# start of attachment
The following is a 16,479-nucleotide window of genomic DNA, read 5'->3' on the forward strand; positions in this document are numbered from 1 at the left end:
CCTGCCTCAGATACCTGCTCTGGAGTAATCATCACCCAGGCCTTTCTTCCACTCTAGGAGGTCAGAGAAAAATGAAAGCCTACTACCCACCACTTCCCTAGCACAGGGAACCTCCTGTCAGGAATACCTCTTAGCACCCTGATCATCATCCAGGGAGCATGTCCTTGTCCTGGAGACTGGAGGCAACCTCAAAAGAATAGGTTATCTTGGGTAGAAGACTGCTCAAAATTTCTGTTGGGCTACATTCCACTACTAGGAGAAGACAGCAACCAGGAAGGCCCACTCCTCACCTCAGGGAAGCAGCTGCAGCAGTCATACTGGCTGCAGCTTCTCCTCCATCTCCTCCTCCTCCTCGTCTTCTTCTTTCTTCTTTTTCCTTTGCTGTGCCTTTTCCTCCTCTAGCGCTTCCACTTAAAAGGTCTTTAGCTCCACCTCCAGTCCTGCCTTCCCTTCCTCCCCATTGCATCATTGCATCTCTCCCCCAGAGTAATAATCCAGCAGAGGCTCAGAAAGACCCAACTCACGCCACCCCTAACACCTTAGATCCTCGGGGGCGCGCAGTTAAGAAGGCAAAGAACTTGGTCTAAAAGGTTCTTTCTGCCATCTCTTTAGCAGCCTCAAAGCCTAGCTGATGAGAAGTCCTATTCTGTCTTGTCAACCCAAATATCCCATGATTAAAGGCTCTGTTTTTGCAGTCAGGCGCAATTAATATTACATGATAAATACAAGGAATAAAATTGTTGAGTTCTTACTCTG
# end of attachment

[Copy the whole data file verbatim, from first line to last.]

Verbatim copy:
The following is a 16,479-nucleotide window of genomic DNA, read 5'->3' on the forward strand; positions in this document are numbered from 1 at the left end:
CCTGCCTCAGATACCTGCTCTGGAGTAATCATCACCCAGGCCTTTCTTCCACTCTAGGAGGTCAGAGAAAAATGAAAGCCTACTACCCACCACTTCCCTAGCACAGGGAACCTCCTGTCAGGAATACCTCTTAGCACCCTGATCATCATCCAGGGAGCATGTCCTTGTCCTGGAGACTGGAGGCAACCTCAAAAGAATAGGTTATCTTGGGTAGAAGACTGCTCAAAATTTCTGTTGGGCTACATTCCACTACTAGGAGAAGACAGCAACCAGGAAGGCCCACTCCTCACCTCAGGGAAGCAGCTGCAGCAGTCATACTGGCTGCAGCTTCTCCTCCATCTCCTCCTCCTCCTCGTCTTCTTCTTTCTTCTTTTTCCTTTGCTGTGCCTTTTCCTCCTCTAGCGCTTCCACTTAAAAGGTCTTTAGCTCCACCTCCAGTCCTGCCTTCCCTTCCTCCCCATTGCATCATTGCATCTCTCCCCCAGAGTAATAATCCAGCAGAGGCTCAGAAAGACCCAACTCACGCCACCCCTAACACCTTAGATCCTCGGGGGCGCGCAGTTAAGAAGGCAAAGAACTTGGTCTAAAAGGTTCTTTCTGCCATCTCTTTAGCAGCCTCAAAGCCTAGCTGATGAGAAGTCCTATTCTGTCTTGTCAACCCAAATATCCCATGATTAAAGGCTCTGTTTTTGCAGTCAGGCGCAATTAATATTACATGATAAATACAAGGAATAAAATTGTTGAGTTCTTACTCTG